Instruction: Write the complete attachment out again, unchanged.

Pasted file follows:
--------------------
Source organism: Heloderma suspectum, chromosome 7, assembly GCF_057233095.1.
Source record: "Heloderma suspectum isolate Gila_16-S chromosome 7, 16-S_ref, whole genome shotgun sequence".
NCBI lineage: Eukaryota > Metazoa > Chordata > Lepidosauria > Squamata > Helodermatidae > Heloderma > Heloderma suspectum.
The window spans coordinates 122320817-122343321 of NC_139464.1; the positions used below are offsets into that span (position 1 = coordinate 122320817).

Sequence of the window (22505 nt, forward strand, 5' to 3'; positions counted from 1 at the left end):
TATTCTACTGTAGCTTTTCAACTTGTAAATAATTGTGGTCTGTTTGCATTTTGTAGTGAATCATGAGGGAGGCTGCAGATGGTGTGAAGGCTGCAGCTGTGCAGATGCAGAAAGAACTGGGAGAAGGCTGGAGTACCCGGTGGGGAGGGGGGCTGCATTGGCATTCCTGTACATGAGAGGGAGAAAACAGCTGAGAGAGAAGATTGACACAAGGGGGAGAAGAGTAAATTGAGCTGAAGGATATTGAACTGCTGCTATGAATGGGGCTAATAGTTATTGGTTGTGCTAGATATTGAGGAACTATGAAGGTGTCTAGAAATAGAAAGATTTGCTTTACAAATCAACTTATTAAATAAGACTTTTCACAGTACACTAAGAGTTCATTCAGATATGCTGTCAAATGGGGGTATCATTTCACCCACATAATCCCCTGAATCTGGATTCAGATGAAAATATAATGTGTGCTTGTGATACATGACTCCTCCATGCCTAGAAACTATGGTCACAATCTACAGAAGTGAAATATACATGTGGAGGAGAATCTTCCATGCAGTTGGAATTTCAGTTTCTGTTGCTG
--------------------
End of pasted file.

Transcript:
Source organism: Heloderma suspectum, chromosome 7, assembly GCF_057233095.1.
Source record: "Heloderma suspectum isolate Gila_16-S chromosome 7, 16-S_ref, whole genome shotgun sequence".
NCBI lineage: Eukaryota > Metazoa > Chordata > Lepidosauria > Squamata > Helodermatidae > Heloderma > Heloderma suspectum.
The window spans coordinates 122320817-122343321 of NC_139464.1; the positions used below are offsets into that span (position 1 = coordinate 122320817).

Sequence of the window (22505 nt, forward strand, 5' to 3'; positions counted from 1 at the left end):
TATTCTACTGTAGCTTTTCAACTTGTAAATAATTGTGGTCTGTTTGCATTTTGTAGTGAATCATGAGGGAGGCTGCAGATGGTGTGAAGGCTGCAGCTGTGCAGATGCAGAAAGAACTGGGAGAAGGCTGGAGTACCCGGTGGGGAGGGGGGCTGCATTGGCATTCCTGTACATGAGAGGGAGAAAACAGCTGAGAGAGAAGATTGACACAAGGGGGAGAAGAGTAAATTGAGCTGAAGGATATTGAACTGCTGCTATGAATGGGGCTAATAGTTATTGGTTGTGCTAGATATTGAGGAACTATGAAGGTGTCTAGAAATAGAAAGATTTGCTTTACAAATCAACTTATTAAATAAGACTTTTCACAGTACACTAAGAGTTCATTCAGATATGCTGTCAAATGGGGGTATCATTTCACCCACATAATCCCCTGAATCTGGATTCAGATGAAAATATAATGTGTGCTTGTGATACATGACTCCTCCATGCCTAGAAACTATGGTCACAATCTACAGAAGTGAAATATACATGTGGAGGAGAATCTTCCATGCAGTTGGAATTTCAGTTTCTGTTGCTG